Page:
On the 15th March 2020, His Excellency, Uhuru Kenyatta, president of Kenya, ordered the closure of all schools in Kenya as one of the measures to curb the spread of COVID-19 outbreak in learning institutions. To respond to the president’s call, education stakeholders had to find innovative ways to ensure that learners can continue school without disruptions. Classes could go on via radio, television, and mobile phones or students could attend classes online via zoom. Not all parents in Kenya own electronics or can afford to buy data bundles daily. As a result, Finn Church Aid’s Kenya Country Office, being one of the lead actors in the education sector in the Northern part of Kenya, came up with ways to help learners acquire education virtually.
First, FCA distributed 500 solar-powered radios to selected parents and guardians in Kalobeyei settlement. A group of parents accompanied the pupils in following the school radio lessons. Involving parents’ in-home learning was one way of making learning a collaborative effort. A time table was also shared in advance to both parents and teachers to help plan their day. Each of the parents and guardians was assigned five 8th grade learners, that they would take through the radio lessons. The solar-powered radios distributed by FCA are uniquely made with flashlights incorporated in them, enabling them to study even in the night. Besides that, to ensure that learners go through the designated Kenyan Education Curriculum, parents were asked to tune in the radio lessons from the Kenya Institute of Curriculum Development. Thanks to this program, over 1,285 grade 8 learners are taking school lessons from home. To make learning a communal affair, FCA created a WhatsApp group where both parents and teachers give feedback on radio broadcast lessons.
With the support of UNICEF, FCA trained 278 teachers on the Competency-Based Curriculum. Teachers in Crisis Contexts training was prepared to work with crisis-affected children. The teachers’ capacity building workshop saw FCA Kenya journey with teachers to ensure that their capacity was enhanced.
According to research done by Kenya’s Ministry of Education, girls lose an average of four school days every month, which translates to two weeks of learning each term. Over four years of high school, they lose on an average of 165 learning days. School closures during this COVID pandemic have implications for the girls who have been receiving menstrual pads from schools, therefore someone has to reach out to them in the community. Consequently, FCA jointly worked with UNICEF Kenya and issued dignity kits to 200 primary schools in Kalobeyei. This was to help girls to continue with home learning without being distracted or falling into traps of people who may want to exploit them sexually in exchange for pads. The dignity kits that were issued to the girls on the 2nd June 2020 contained: two packets of pads, bar soap, Vaseline, hair combs. This was to help the girls to take charge of matters related to menstrual hygiene in private, and continue with their education.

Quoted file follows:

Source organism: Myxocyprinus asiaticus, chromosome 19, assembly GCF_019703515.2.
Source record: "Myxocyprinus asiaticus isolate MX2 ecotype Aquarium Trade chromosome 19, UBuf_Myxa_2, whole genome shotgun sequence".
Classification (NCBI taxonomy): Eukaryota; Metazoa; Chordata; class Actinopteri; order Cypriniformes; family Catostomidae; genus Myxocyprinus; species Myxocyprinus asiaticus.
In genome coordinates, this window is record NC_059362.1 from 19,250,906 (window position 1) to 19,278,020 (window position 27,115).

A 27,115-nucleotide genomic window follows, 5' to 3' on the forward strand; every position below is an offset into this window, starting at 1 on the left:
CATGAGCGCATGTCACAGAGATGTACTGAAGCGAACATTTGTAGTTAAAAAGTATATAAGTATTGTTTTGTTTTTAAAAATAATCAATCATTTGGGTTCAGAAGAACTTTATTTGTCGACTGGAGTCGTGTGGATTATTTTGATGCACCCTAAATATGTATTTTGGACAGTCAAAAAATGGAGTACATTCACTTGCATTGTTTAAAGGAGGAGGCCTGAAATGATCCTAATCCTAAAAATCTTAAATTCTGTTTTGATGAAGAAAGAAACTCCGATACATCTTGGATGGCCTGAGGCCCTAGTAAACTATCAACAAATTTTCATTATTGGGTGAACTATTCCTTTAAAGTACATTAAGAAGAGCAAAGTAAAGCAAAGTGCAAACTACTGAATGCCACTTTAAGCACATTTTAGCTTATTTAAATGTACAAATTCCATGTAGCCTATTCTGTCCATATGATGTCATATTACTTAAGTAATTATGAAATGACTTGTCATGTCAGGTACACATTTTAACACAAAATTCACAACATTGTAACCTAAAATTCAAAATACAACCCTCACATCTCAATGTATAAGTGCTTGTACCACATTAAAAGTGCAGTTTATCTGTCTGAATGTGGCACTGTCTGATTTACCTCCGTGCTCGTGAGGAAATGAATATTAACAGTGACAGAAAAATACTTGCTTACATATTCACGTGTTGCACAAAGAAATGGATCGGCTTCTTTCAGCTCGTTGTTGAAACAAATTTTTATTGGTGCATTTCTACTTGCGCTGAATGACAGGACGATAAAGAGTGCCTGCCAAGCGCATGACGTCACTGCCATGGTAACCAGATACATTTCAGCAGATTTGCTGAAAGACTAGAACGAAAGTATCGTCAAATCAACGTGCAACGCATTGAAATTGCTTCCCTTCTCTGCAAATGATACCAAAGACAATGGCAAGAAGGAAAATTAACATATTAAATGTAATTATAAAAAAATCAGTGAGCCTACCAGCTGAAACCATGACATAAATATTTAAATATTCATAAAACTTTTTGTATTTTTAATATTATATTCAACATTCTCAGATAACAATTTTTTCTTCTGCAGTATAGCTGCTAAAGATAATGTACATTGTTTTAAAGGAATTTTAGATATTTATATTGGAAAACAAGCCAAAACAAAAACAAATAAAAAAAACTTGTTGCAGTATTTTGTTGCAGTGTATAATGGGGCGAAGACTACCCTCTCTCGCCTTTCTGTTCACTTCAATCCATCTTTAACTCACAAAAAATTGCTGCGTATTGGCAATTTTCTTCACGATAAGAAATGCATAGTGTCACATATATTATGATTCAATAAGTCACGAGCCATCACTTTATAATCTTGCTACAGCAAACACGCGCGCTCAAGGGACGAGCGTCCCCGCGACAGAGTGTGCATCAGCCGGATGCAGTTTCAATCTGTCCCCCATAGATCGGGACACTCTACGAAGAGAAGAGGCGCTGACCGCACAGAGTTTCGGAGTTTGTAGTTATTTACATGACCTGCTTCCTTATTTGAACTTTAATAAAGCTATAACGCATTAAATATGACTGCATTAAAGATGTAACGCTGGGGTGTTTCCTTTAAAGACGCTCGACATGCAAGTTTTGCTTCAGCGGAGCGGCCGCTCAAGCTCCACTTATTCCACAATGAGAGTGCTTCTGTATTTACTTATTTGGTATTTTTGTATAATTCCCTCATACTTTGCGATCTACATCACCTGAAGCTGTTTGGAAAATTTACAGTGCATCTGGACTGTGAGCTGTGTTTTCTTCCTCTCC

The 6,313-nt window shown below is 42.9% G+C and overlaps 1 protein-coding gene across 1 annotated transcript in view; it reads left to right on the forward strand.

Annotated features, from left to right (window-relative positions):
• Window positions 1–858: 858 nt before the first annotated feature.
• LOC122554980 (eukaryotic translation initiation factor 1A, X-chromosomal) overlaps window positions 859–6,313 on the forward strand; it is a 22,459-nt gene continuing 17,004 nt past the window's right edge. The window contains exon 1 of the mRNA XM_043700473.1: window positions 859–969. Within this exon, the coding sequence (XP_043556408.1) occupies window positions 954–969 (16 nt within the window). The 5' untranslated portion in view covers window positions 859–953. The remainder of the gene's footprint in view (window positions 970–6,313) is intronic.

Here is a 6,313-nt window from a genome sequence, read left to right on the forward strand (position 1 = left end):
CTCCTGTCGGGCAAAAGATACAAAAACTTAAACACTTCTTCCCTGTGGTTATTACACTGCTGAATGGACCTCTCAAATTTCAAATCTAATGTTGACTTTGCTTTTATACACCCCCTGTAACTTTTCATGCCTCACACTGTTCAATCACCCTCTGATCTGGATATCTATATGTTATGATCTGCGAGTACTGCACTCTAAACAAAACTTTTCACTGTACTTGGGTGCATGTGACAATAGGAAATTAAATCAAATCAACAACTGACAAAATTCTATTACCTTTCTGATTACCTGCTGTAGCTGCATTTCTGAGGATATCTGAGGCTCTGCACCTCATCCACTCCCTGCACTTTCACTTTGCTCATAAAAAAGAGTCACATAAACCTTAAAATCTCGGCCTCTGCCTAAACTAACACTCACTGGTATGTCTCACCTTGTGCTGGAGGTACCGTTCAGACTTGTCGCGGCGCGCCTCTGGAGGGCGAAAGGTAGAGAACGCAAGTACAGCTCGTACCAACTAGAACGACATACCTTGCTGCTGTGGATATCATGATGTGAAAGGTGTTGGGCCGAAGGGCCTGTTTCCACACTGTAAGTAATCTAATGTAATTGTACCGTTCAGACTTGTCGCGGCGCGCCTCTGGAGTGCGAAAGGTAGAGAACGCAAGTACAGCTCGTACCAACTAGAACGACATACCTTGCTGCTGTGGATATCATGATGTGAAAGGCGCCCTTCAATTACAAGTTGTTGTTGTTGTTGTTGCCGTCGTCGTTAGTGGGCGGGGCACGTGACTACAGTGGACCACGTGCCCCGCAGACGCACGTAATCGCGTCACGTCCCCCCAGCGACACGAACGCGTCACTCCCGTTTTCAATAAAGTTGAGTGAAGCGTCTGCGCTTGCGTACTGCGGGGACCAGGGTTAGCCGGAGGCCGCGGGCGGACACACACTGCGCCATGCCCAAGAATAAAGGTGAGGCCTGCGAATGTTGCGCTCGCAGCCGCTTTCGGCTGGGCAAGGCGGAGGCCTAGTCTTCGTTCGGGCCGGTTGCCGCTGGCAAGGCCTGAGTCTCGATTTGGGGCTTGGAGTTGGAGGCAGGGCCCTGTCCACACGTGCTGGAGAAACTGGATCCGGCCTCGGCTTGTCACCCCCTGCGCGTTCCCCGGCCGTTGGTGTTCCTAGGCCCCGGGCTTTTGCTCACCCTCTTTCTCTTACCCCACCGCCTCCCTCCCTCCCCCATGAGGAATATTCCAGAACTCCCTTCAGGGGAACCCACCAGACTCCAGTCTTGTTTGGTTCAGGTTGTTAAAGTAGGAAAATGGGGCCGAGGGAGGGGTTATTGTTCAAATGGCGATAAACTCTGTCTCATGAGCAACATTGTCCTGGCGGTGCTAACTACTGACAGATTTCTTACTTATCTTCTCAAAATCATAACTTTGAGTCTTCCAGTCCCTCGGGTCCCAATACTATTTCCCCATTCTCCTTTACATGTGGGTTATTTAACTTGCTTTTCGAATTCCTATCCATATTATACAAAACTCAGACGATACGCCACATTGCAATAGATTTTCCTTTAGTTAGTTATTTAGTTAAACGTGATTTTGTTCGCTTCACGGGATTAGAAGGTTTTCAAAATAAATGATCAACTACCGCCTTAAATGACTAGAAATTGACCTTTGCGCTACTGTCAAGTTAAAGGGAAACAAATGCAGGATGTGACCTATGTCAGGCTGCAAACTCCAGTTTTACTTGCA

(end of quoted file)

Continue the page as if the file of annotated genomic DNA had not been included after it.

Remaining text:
To ensure that a multitude of audiences in the community are sensitized on coronavirus, FCA sponsored two live radio shows. The shows were broadcast live from North Rift FM in the Swahili and Pokot languages.
This was with the support of UNICEF Kenya. The two radio programs discussed access to education, proper health, sanitation, and hygiene. The programs were interactive, enabling the listeners to learn, participate, and contribute more to what can be done to enable people to live normally during the COVID 19 pandemic.
FCA provided information in refugee settlements and trained teachers, school committees, and community workers on how to protect communities. Schools and refugees were equipped with soap, hand sanitizer, disinfectants, and buckets. Information was distributed via radio, SMS, and megaphones that adhere to the guidelines of national authorities. The health crisis and measures to curb the spread of the coronavirus have also changed the work of Finn Church Aid. Our actions include providing emergency aid, hygiene supplies and distance learning as well as creating awareness about the disease. The situation has also sparked new ways of working in areas where we cannot be physically present.
Funding for the project came from FCA, UNICEF, and UNHCR.